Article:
An Alternative Guide to Rome

An Alternative Guide to Rome

As the capital of Italy and former cradle of the Roman Empire, Roma is the exquisite embodiment of La Dolce Vita and a proud culmination of thousands of years of history. No other city has had such a profound impact on Western Civilization.

Rome is home to over 3 million people and UNESCO World Heritage landmarks at every turn. To walk the city blind, sans guidebook, is to stumble on glorious magnum opuses like Trevi Fountain, the Colosseum, monuments of Capitoline Hill and Palatine Hill, Vatican Museums and St. Peter’s Basilica.

Beneath the star attractions however, beats the heart of a feisty, urbane metropolis. Amid a flurry of Piaggios, piazzas and lively espresso bars, Rome is a triumphant destination. Here are some alternatives to consider on your next visit.

The Catacombs of Rome

More than three dozen ancient burial sites proliferate under the streets of Rome. From the spectacular Vatican Grotto and Necropolis under St. Peter’s Basilica to the papal tombs of Callixtus, another world lurks deep below the city. Other catacombs of note include the Jewish burial sites of Vigna Randanini and Villa Torlonia and the impressive Catacombs of Domitilla, with over 15 km of caves and channels.

MACRO Future and Testaccio

The most recent annex to the superb municipal Museum of Contemporary Art of Rome (MACRO) envelops a former industrial slaughterhouse in the newly-hip ‘hood of Testaccio. A paragon of urban redevelopment, the sleek MACRO refurb job is as avant-garde as the art inside. Testaccio is also home to some of the best restaurants and hotels in Rome and main drag Via di Monte Testaccio is where club heads gather until the wee hours.

Escape to Villa Borghese

While the overall aesthetic of Villa Borghese gardens whispers country English manor, the brilliant park is decidedly Roman. The 80-hectare site contains some of the best museums in the city, from the gorgeous Galleria Borghese to the National Museum of Modern Art, complete with works by Mondrian, Picasso, Braque and Pollock. Additionally, the Villa Borghese contains a peripheral gem in the fabulous 16th century Villa Medici, home of the French Academy in Rome. From the Villa, visitors can easily descend the iconic Scalinata della Trinità dei Monti (Spanish Steps) and amble down fashionable Via Condotti.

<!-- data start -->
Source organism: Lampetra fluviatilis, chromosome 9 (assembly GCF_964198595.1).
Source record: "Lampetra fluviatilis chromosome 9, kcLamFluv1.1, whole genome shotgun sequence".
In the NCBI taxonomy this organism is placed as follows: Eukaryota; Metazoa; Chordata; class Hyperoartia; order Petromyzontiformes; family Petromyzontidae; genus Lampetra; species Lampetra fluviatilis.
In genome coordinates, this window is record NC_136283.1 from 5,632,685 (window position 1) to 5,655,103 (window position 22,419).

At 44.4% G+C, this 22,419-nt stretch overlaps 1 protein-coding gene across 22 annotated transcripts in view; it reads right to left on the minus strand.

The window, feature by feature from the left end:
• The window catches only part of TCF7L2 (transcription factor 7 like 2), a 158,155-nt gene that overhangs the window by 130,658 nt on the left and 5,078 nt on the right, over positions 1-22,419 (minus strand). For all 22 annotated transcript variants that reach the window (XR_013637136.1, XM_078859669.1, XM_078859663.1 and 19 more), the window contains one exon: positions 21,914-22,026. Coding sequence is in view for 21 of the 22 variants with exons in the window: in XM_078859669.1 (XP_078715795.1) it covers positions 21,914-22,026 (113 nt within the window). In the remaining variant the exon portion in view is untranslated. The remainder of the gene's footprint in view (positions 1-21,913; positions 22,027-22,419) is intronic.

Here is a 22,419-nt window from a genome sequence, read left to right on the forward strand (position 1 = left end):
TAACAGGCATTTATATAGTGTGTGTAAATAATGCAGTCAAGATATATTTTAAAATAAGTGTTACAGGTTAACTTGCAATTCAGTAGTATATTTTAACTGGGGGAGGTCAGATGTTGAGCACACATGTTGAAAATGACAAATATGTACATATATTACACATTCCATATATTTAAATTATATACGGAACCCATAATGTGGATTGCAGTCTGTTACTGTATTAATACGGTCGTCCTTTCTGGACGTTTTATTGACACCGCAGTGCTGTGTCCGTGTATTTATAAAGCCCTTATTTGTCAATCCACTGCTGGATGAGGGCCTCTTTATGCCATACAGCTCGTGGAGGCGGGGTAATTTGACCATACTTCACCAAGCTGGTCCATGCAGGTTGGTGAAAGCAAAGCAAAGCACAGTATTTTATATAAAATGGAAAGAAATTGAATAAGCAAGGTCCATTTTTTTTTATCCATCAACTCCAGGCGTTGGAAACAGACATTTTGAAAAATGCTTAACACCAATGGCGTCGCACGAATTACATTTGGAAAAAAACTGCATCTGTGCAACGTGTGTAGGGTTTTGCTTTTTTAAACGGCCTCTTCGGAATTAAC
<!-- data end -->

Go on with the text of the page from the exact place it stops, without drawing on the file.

The grand ensemble of monuments in Rome can detract from some of the most character-rich enclaves in the city. Take Trastevere for instance. The former medieval district is a veritable village within the capital and a premier hub of restaurants, student bars and nightclubs. Landmarks like the Church of Santa Maria, Church of Saint Cecilia and Villa Farnesina make Trastevere worthwhile. The linchpin attraction however is the massive weekly flea market held from Porta Portese to Viale di Trastevere.

A Short Trip to Tivoli

The ancient must-see town of Tivoli is a short 30 km ride from Rome. The trip is a bona fide time warp to a bygone, erstwhile era, with magnificent architecture intact and clear views of the bucolic campagna romana. Two key UNESCO World Heritage Sites draw the lion’s share of attention. The first is the Roman archaeological complex of Villa Adriana. The site covers a square kilometre and is still under excavation. The second UNESCO inscription in Tivoli is elegant Villa d’Este, a masterpiece of Renaissance architecture. The nonpareil palace gardens and fountains draw scores of Rome city-dwellers in the hot summer months.

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